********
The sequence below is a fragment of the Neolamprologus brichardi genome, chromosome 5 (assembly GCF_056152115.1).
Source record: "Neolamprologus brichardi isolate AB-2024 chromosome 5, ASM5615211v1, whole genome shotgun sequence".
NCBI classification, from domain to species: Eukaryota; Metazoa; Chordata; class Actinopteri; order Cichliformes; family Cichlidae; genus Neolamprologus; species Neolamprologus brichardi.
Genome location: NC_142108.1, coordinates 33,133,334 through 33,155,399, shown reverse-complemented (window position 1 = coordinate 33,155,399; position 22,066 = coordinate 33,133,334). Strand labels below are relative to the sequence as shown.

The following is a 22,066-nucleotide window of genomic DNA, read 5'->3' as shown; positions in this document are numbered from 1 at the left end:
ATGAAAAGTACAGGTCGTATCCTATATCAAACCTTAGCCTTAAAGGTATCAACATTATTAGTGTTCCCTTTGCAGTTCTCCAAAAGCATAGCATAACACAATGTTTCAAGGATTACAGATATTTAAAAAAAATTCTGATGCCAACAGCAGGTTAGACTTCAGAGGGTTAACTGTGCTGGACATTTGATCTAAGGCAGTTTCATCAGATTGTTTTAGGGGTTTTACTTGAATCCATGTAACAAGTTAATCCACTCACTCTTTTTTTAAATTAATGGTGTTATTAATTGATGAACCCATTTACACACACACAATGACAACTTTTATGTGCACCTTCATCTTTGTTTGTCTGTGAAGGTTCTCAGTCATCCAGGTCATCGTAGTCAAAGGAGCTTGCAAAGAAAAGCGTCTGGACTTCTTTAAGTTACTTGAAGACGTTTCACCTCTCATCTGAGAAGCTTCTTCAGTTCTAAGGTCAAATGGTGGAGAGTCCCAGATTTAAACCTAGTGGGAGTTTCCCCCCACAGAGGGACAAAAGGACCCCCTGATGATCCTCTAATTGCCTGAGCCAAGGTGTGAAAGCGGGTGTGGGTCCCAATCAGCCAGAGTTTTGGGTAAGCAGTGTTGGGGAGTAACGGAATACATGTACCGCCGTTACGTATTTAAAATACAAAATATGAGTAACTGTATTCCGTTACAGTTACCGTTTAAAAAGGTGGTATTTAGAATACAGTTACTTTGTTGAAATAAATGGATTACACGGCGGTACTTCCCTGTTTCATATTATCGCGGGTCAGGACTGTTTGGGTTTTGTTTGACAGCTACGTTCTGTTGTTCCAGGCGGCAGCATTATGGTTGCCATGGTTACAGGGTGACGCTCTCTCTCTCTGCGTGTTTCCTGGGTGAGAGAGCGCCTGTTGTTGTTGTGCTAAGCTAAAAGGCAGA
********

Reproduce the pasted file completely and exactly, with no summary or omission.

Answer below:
The sequence below is a fragment of the Neolamprologus brichardi genome, chromosome 5 (assembly GCF_056152115.1).
Source record: "Neolamprologus brichardi isolate AB-2024 chromosome 5, ASM5615211v1, whole genome shotgun sequence".
NCBI classification, from domain to species: Eukaryota; Metazoa; Chordata; class Actinopteri; order Cichliformes; family Cichlidae; genus Neolamprologus; species Neolamprologus brichardi.
Genome location: NC_142108.1, coordinates 33,133,334 through 33,155,399, shown reverse-complemented (window position 1 = coordinate 33,155,399; position 22,066 = coordinate 33,133,334). Strand labels below are relative to the sequence as shown.

The following is a 22,066-nucleotide window of genomic DNA, read 5'->3' as shown; positions in this document are numbered from 1 at the left end:
ATGAAAAGTACAGGTCGTATCCTATATCAAACCTTAGCCTTAAAGGTATCAACATTATTAGTGTTCCCTTTGCAGTTCTCCAAAAGCATAGCATAACACAATGTTTCAAGGATTACAGATATTTAAAAAAAATTCTGATGCCAACAGCAGGTTAGACTTCAGAGGGTTAACTGTGCTGGACATTTGATCTAAGGCAGTTTCATCAGATTGTTTTAGGGGTTTTACTTGAATCCATGTAACAAGTTAATCCACTCACTCTTTTTTTAAATTAATGGTGTTATTAATTGATGAACCCATTTACACACACACAATGACAACTTTTATGTGCACCTTCATCTTTGTTTGTCTGTGAAGGTTCTCAGTCATCCAGGTCATCGTAGTCAAAGGAGCTTGCAAAGAAAAGCGTCTGGACTTCTTTAAGTTACTTGAAGACGTTTCACCTCTCATCTGAGAAGCTTCTTCAGTTCTAAGGTCAAATGGTGGAGAGTCCCAGATTTAAACCTAGTGGGAGTTTCCCCCCACAGAGGGACAAAAGGACCCCCTGATGATCCTCTAATTGCCTGAGCCAAGGTGTGAAAGCGGGTGTGGGTCCCAATCAGCCAGAGTTTTGGGTAAGCAGTGTTGGGGAGTAACGGAATACATGTACCGCCGTTACGTATTTAAAATACAAAATATGAGTAACTGTATTCCGTTACAGTTACCGTTTAAAAAGGTGGTATTTAGAATACAGTTACTTTGTTGAAATAAATGGATTACACGGCGGTACTTCCCTGTTTCATATTATCGCGGGTCAGGACTGTTTGGGTTTTGTTTGACAGCTACGTTCTGTTGTTCCAGGCGGCAGCATTATGGTTGCCATGGTTACAGGGTGACGCTCTCTCTCTCTGCGTGTTTCCTGGGTGAGAGAGCGCCTGTTGTTGTTGTGCTAAGCTAAAAGGCAGA